divorce, breakups

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PonyC... PonyChaser

When I told a friend that I was getting divorced, he looked me square in the eye and said, "Congratulations!". I was shocked, and kinda stumbled around for what to say... and he explained it to me: "it's not an easy decision to make, but obviously you've thought long and hard about it, and are doing what's best - if not what's easiest - for you and your family. And for that, you are to be congratulated."


I'd never looked at it that way, and it truly made me feel good. It showed me that he understood that it wasn't a lark, and that I did have my head on straight. And there was no gloating, no guilt, nothing negative. It was uplifting to have that kind of support.


Now, the thing to NEVER say to a person who is divorcing? "Why didn't you fix your marriage?"  I've already gotten that. Really? You don't think the couple TRIED to fix things? Drop a wine glass onto a piece of concrete and let it shatter. Now pick up the pieces and fix it. And then tell me how idiotic that statement is.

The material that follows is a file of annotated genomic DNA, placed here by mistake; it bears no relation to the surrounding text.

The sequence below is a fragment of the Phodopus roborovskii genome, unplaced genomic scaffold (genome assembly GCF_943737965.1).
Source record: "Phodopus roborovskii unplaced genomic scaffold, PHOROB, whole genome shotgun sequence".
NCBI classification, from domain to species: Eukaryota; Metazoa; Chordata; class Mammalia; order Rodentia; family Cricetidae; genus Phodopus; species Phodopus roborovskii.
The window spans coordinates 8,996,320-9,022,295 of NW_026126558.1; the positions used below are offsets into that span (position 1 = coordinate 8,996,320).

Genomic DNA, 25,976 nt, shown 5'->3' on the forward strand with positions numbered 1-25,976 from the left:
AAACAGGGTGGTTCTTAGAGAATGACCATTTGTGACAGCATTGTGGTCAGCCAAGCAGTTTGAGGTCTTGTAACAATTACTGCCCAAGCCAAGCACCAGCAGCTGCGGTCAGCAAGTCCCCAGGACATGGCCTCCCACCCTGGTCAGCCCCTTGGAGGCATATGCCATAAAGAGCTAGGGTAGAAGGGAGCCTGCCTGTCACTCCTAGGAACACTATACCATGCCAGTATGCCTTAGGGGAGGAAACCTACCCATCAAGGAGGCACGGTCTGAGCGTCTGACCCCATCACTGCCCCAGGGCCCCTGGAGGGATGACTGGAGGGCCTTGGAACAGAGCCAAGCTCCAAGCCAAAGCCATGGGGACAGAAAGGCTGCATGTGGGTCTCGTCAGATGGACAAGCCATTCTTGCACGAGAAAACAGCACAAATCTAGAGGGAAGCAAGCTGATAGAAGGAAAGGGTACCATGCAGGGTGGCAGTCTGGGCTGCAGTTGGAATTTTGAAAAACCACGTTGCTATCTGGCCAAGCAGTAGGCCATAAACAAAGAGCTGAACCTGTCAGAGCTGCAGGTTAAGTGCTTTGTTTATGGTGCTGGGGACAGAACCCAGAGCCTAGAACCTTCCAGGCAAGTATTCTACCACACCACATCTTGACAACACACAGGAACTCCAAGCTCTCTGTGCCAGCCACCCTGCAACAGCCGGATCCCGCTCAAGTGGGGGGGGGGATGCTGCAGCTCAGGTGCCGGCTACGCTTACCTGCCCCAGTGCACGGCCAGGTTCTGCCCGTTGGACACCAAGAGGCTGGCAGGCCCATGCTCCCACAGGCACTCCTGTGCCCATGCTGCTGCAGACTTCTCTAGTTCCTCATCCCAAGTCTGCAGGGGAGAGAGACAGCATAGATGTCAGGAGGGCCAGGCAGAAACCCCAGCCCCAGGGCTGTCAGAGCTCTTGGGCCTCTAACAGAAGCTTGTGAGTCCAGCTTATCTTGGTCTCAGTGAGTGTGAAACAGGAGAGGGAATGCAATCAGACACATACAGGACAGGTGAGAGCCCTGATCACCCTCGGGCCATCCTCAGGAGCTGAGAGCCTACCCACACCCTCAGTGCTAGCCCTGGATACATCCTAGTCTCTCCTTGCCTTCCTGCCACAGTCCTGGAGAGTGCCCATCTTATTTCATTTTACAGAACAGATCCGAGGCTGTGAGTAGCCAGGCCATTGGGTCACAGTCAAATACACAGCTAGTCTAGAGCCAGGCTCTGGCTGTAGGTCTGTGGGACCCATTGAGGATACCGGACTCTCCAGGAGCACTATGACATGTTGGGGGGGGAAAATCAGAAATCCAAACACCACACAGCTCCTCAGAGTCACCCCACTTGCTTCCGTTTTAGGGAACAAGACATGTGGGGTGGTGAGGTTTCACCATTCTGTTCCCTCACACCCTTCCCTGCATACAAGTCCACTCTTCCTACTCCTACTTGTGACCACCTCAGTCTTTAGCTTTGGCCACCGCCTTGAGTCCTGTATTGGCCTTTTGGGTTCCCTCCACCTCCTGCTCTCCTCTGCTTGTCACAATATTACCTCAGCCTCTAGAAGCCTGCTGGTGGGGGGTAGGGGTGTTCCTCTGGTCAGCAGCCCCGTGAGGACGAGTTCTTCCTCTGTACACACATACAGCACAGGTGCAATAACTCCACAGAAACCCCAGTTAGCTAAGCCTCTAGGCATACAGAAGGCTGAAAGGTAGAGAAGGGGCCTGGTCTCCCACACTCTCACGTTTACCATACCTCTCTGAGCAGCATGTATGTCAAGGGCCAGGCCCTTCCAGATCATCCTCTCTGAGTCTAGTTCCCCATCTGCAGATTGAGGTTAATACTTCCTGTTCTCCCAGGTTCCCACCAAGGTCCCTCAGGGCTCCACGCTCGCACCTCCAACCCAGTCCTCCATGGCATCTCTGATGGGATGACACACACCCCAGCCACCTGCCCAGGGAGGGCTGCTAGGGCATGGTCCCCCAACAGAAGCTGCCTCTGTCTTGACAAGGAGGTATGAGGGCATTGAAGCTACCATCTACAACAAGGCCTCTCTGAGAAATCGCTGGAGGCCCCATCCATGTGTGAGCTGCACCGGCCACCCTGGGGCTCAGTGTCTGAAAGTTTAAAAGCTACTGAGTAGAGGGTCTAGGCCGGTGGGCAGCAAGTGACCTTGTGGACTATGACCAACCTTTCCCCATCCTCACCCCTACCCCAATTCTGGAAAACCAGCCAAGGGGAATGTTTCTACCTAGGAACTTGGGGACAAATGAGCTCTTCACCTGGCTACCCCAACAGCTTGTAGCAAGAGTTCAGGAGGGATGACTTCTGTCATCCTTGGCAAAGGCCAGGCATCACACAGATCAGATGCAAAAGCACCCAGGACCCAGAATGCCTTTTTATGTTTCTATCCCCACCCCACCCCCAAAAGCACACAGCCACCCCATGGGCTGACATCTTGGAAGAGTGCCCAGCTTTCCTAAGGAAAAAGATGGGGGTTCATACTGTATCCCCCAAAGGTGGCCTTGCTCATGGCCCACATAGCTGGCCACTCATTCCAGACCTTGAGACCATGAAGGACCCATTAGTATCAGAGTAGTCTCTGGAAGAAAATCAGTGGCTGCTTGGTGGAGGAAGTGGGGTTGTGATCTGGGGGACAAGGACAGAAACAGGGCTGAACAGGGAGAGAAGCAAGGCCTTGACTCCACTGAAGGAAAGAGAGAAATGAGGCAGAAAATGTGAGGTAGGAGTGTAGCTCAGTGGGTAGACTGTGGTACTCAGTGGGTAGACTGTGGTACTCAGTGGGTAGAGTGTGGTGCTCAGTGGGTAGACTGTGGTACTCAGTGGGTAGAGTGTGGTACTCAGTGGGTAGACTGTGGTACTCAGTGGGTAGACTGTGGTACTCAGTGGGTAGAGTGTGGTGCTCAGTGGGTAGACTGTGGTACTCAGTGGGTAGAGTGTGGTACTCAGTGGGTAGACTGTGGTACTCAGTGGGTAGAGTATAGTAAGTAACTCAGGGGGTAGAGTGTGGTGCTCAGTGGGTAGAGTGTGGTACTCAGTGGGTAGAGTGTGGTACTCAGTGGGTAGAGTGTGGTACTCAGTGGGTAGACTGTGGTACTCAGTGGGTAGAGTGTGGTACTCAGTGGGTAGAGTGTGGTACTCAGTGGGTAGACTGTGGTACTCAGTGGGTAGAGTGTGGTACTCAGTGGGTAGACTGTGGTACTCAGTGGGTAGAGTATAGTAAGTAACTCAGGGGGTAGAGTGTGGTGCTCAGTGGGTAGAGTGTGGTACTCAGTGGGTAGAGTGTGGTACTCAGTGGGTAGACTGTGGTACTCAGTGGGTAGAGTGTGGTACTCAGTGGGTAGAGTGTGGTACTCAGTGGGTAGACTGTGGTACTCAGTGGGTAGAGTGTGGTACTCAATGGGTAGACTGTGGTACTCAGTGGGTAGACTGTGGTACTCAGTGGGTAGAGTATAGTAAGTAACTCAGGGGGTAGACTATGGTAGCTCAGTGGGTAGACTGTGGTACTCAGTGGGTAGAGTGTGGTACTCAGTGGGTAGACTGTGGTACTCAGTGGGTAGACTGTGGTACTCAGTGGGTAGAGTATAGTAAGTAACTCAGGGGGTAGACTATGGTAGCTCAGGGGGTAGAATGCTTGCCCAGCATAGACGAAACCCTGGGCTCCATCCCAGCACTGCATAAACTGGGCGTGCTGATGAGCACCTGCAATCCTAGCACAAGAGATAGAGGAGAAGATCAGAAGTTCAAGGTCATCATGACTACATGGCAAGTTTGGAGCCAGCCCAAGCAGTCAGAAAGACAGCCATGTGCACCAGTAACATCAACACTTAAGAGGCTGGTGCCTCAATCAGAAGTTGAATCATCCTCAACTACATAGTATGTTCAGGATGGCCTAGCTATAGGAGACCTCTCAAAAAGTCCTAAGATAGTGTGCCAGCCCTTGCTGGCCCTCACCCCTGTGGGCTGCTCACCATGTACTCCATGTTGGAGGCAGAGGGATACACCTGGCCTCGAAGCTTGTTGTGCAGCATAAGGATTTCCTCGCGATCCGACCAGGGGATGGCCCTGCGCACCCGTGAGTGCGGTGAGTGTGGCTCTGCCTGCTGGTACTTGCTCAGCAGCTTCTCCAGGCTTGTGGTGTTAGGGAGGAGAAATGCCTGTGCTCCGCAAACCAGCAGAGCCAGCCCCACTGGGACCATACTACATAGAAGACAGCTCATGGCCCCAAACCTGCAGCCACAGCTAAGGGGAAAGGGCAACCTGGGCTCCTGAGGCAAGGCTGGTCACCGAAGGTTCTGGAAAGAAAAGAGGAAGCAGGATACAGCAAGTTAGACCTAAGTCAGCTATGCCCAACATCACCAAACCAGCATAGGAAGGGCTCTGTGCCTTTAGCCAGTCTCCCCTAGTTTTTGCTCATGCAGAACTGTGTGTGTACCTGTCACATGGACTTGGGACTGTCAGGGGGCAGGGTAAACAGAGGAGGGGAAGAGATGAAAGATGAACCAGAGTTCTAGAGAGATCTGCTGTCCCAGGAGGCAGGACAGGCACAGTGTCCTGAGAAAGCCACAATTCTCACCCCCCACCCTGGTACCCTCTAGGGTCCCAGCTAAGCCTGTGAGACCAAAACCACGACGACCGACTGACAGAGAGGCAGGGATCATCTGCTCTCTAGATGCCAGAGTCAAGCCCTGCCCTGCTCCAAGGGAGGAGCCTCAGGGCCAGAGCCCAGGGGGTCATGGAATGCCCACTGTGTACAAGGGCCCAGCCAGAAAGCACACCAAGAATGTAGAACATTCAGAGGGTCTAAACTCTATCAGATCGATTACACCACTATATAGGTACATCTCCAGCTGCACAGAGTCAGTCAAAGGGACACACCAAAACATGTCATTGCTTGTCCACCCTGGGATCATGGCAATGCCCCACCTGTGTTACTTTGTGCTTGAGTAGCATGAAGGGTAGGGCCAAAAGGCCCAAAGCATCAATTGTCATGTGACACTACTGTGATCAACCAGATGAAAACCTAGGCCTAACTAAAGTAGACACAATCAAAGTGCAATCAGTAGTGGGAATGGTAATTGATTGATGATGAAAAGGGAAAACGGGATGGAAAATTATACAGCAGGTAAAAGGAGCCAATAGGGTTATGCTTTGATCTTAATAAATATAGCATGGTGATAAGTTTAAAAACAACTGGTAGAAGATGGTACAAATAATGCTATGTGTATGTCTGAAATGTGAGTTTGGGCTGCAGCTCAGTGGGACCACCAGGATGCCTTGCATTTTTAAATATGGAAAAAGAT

Judith K Littles

I like the idea behind this post, think and be sensitive and respectful before talking to someone about their marriage or divorce.

sbkidz sbkidz

I've gone through divorce and it was INCREDIBLY difficult. Some of these statements would have been crass and hurtful at the beginning, but acceptable after some time and healing. It's okay at any point to Tell your friend that you have no idea what to say other than "I'm here for you." I have given away three copies of the book "Broken Open" to friends going through divorce. I even passed on my own copy with margin notes. I write a little note of care in the cover and let it be. Great book for anyone going through this life changer.

Liz Muia Frost

"All you had to do was let God into your marriage and it would have worked out."  No, I don't think that would have stopped the alcoholism and refusal to work.

2love 2love

Liz muia frost! I heard that exact comment, except in my case it really wouldn't have helped abusive youth pastors either. Since if was supposedly next to God anyways.

Alisa Gigs